Quite unexpectedly, a portion of the Romanian people decided to start a small and peaceful protest against the idea of the bill before it was passed but, after the law was passed anyway, took to higher than ever numbers as the days kept mounting and the bill was not repealed. As it happens when more than half a million people start chanting and spend their evenings in public squares there started to appear a number of channels of communication from both sides that ranged from confusion to misinformation.


People in the streets are leaderless and, to a certain degree, unsure of things work at a government level. Which things happen overnight and which things need a bit more time to develop. But this is not the biggest case of confusion – that comes when asking people of what they actually want. They want the law repealed, that is obvious, but apart from that there doesn’t seem to be a lot of consensus. Some want the government to resign, which makes sense in a way since they passed a bill that is specifically designed to keep corrupt dignitaries free. On the other hand, some want the government to stay in place and go through the promises they made in the campaign – somehow planning their fall as they have overpromised and would never deliver what they committed to. There is also a side that only wants the leader of the party to resign as he seems to be the driver of the law since he will be one of the people that benefit from the new law. On the extreme side you have the people that want to abolish the entire party – thinking that this type of premeditated plan is damaging to the country itself and they have lost all legitimacy of legal existence.

Confusion is a normal state during protests – they happen spontaneously and need a bit of time to get their bearings. People are overzealous and have the tendency of throwing their frustrations all around. What is the best solution? There probably isn’t an all-encompassing one to begin with, as with everything the middle ground is usually the best approach.

As the protests lose their steam after the law has been repealed we are left with most of the confusion. Maybe a spark will come from some place – people are already sending lists around trying to get the most of this unique situation. If some of their points will happen it will be a success, but there is always the fear that everything will die down and that would be a loss – the situation would become as it was before the protests thus making the entire scope of the challenge just a somewhat futile experiment of the ancient agora. Busy lives and the hardships of everyday duties make for lousy voters. The continuous effort of informing yourself and public discourse is what will keep the flame alive, not to mention it will dissipate most of the confusion. How it will play out is a mystery, but one that will reveal itself soon enough.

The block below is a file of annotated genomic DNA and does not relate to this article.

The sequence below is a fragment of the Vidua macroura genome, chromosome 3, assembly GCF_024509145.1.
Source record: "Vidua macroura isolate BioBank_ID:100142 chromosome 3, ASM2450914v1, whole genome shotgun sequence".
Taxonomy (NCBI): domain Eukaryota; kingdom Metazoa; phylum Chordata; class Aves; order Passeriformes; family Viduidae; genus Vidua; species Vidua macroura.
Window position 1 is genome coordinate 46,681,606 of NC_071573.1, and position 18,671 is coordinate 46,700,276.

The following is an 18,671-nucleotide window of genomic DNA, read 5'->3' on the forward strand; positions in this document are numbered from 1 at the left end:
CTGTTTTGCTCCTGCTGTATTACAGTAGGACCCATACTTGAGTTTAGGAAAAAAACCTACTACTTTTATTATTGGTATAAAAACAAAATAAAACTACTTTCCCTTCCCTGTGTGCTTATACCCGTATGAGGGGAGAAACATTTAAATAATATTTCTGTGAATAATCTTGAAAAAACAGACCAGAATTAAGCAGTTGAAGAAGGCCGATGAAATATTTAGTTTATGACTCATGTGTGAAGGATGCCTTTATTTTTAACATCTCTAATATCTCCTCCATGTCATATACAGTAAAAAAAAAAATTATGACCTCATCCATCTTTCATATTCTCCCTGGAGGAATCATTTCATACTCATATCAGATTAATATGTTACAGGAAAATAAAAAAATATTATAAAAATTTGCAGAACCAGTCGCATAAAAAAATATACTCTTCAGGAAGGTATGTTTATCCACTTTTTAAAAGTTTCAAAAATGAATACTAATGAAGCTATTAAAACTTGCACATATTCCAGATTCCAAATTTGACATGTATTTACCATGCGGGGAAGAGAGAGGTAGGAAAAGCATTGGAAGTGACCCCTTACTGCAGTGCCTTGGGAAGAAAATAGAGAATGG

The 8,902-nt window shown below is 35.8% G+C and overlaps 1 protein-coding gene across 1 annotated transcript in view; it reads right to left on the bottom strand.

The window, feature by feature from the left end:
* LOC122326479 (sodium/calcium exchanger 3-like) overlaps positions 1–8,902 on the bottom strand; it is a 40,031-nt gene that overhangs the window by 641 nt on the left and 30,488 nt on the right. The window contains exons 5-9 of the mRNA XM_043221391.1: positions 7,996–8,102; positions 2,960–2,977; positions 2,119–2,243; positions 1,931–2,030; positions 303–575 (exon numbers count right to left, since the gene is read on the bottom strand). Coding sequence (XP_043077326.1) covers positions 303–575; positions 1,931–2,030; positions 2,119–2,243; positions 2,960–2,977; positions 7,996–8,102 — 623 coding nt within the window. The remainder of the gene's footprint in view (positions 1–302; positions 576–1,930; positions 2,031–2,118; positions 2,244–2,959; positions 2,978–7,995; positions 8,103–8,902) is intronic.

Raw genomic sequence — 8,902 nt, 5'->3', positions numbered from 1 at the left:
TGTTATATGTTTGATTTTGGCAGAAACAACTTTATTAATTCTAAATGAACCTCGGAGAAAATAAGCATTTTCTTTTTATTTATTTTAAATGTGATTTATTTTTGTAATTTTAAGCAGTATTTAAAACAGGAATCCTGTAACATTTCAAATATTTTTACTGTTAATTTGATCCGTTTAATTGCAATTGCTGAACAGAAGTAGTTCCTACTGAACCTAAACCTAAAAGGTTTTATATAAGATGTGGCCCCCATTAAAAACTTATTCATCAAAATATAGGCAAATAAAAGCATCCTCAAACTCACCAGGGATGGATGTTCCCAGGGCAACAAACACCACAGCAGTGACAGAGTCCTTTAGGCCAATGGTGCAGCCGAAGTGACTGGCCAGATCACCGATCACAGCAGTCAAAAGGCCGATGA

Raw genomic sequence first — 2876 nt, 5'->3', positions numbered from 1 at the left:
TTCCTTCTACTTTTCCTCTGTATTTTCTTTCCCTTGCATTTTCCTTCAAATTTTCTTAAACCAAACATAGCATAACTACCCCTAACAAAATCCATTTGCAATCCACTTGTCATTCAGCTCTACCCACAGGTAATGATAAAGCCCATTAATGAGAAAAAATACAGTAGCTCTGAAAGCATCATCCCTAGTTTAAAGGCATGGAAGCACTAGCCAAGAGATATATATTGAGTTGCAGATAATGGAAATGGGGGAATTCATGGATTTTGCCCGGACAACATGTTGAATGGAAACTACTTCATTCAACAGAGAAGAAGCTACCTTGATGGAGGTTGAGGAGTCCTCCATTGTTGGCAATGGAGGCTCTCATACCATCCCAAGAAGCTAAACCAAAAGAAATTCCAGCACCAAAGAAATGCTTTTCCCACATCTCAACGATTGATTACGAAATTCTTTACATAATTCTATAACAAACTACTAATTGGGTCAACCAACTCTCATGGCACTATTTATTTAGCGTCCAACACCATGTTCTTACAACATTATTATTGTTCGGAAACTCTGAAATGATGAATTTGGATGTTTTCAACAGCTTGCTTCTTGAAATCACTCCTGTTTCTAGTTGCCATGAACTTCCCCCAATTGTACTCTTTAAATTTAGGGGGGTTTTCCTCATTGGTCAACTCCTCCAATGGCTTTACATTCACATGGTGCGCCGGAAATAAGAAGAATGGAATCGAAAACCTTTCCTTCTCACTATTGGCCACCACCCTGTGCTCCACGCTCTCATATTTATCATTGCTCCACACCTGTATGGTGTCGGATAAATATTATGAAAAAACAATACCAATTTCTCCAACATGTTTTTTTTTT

From a political viewpoint all countries are monstrosities when it comes to governing them – if we are to add a mottled population like the one of Romania things get pretty heavy. Balancing a vast audience of pensioners that are living hand to mouth to the uneducated and rural middle-aged people that society seems to have left behind to the overly educated and technological savvy millennials that make their bread in multinational enterprises is a task of leviathan proportions. On top of all this you have a regulated and deeply rooted culture of corruption – balancing political cycles with thieving sprees in order to maintain power and be kept out of jail. Even when just scratching the surface you get a problem that has so many ramifications it is nearly impossible trying to untangle yourself.